Norway needs a flying Spitfire!

Norway needs an airworthy, flying Spitfire!

We want to display this legendary aircraft in its right element so the public may experience the characteristic and georgeous look of the Spitfire in the air, and to hear the special engine noise from the fantastic Rolls-Royce Merlin engine.

A Spitfire is a unique machine to own – it is The Ultimate Collections Item!

Historically, its been a very good investment to own a Spitfire. During the middle of the 1990s, a flying Spitfire was valued at five million NOK. Today, it would be worth 20 million NOK.

The two Norwegian Spitfire squadrons, 331 and 332, were amongst the best squadrons in the entire allied air force during world war two.

The efforts made by the Norwegian Spitfires were of great value to the allied warfare. The Norwegian squadrons set a very high standard indeed, something that is still characteristic to Norwegian aviation to this day.

A flying Norwegian Spitfire will create enthusiasm and pride. It will recieve great attention wherever it is displayed, and will have a very important part in the teaching the public about Norwegian aviation and war history.

Norwegian Spitfire pilots

332 Squadron Spitfire pilots, 1943.


Norge trenger en flygende Spitfire

Vi vil at dette legendariske flyet skal vises frem i sitt rette element, slik at publikum kan oppleve det karakteristiske og vakre utseendet i luften og den spesielle lyden fra den fantastiske Rolls-Royce Merlin motoren.

En Spitfire er en unik gjenstand å veie, “The Ultimate Collections Item!”

Historisk sett har det vært en god investering å eie en Spitfire. På midten av 1990 tallet kostet en flygende Spitfire ca fem millioner kroner, i dag vil den være verdt cirka tjue millioner kroner.

De norske 331- og 332- skvadronene var blant de alle beste i hele den allierte luftstyrken under 2. verdenskrig.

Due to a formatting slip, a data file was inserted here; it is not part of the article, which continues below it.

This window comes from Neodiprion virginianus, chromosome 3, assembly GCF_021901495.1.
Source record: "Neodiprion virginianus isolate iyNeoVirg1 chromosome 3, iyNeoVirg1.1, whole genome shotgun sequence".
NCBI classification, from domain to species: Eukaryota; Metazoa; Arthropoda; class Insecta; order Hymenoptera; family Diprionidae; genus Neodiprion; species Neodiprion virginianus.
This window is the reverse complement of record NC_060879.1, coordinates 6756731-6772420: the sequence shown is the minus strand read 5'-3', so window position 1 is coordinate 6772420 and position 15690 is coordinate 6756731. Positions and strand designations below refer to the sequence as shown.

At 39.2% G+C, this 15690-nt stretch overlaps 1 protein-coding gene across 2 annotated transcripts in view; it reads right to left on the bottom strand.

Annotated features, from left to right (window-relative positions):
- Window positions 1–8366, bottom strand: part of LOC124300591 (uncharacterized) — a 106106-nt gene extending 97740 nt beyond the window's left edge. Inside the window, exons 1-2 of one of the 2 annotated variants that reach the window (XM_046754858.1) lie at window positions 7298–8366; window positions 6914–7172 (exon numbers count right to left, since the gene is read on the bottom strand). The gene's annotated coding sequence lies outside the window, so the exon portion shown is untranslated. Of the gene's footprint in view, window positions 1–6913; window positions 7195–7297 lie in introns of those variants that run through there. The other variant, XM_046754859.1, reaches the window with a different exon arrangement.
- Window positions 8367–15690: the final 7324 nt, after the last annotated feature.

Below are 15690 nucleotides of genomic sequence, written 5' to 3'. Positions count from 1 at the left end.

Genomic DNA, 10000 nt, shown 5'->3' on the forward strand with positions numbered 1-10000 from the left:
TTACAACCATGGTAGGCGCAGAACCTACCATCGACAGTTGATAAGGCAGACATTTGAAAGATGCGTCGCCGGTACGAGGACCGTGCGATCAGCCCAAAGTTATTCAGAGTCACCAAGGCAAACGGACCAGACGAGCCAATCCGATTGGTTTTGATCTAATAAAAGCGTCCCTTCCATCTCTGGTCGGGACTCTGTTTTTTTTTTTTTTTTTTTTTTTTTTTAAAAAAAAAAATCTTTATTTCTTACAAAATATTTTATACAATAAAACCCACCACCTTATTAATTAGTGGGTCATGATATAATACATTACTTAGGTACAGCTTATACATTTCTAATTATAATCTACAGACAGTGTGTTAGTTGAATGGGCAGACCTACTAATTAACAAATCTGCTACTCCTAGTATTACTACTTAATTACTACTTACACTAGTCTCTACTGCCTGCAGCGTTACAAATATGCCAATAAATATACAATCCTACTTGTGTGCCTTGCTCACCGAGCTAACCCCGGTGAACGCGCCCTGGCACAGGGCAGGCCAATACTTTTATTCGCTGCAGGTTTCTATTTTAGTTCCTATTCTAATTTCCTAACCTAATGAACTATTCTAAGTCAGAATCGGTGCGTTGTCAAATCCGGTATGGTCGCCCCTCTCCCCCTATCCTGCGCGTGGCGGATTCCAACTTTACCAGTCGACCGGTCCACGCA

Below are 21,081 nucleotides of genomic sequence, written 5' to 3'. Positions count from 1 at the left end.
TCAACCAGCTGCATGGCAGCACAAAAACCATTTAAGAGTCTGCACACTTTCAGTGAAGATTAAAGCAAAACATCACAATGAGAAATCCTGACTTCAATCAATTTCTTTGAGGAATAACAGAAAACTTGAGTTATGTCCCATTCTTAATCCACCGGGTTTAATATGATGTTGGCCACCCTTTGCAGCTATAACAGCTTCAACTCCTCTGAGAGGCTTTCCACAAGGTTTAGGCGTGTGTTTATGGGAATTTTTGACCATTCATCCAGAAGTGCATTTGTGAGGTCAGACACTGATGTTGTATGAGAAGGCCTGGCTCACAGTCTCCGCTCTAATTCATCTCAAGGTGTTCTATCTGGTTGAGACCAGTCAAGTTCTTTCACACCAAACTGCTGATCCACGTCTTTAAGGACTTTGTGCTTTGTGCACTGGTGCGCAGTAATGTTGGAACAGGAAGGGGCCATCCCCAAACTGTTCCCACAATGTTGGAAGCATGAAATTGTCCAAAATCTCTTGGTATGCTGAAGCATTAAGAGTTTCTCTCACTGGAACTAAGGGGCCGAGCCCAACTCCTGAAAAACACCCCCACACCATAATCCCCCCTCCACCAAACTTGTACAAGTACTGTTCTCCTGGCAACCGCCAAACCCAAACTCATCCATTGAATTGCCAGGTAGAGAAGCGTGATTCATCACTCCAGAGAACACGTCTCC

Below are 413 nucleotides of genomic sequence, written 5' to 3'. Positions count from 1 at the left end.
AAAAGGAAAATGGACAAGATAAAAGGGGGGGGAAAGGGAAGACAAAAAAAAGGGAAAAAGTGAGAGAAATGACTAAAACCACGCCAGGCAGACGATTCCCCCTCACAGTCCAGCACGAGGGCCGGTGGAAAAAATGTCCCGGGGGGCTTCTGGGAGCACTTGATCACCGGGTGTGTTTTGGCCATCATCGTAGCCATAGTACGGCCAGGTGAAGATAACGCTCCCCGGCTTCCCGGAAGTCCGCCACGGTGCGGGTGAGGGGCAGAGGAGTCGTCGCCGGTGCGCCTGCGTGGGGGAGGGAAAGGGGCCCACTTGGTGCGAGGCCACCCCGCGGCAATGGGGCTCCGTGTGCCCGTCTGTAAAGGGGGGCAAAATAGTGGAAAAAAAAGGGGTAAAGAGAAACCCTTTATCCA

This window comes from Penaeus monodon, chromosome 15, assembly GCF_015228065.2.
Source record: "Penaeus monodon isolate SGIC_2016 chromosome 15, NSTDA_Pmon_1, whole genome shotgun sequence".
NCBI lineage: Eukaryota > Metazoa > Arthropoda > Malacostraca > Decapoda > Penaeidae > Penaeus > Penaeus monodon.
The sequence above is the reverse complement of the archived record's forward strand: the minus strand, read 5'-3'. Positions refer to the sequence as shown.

Innsatsen fra de norske Spitfirene var av stor betydning for de alliertes krigføring. De norske skvadronene satte en høy standard, som fortsatt kjennetegner luftfart i Norge. En flygende norsk Spitfire vil skape entusiame og stolthet. Den vil få stor oppmerksomhet over alt hvor den blir vist frem, og vil ha en sentral rolle i formidlingen av norsk fly- og krigshistorie.

Norwegian heroes of World War Two

331 Squadron pilots gather in front of a Spitfire at North Weald, 1942.


Norways “few”

“Never was so much owed by so many to so few“. Those were the words of Winston Churchill in the fall of 1940. Inspired, proud and grateful for what a few hundred boys, with the average age of 20, did in the defence of Britain against the Luftwaffe and Nazi-Germany. Norway has it’s own “few” …

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A forgotten hero

Edited excerpt from Into the Swarm – Stories of RAF Fighter Pilots in the Second World War  by Chris Yeoman & Tor Idar Larsen On the 4th of May 1945, only four days before the war would officially be over, CO of 126 Squadron, Norwegian Arne Austeen, flew a Mustang III, registration number KH578, on …

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Shot down over Dortumund – Per Waalers story

Per Waaler, a Gladiator-pilot on the 9th of April 1940, found himself in combat with German aircraft, and fired his guns. Later he got confirmation that he had shot down one of them. He was later shot down over Dortmund flying as a “second dicky” on a Halifax bomber on the 23th of May 1943. …

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“Almost too good” – The story of Marius Eriksen

He was only 17 years old when Germany invaded Norway. He became an officer in the Royal Norwegian Air Force at only 19. Before even reaching 20 years old, he had shot down a total of nine enemy aircraft. Marius Eriksen was perhaps one the most talented Spitfire pilots the RAF had in their ranks. …

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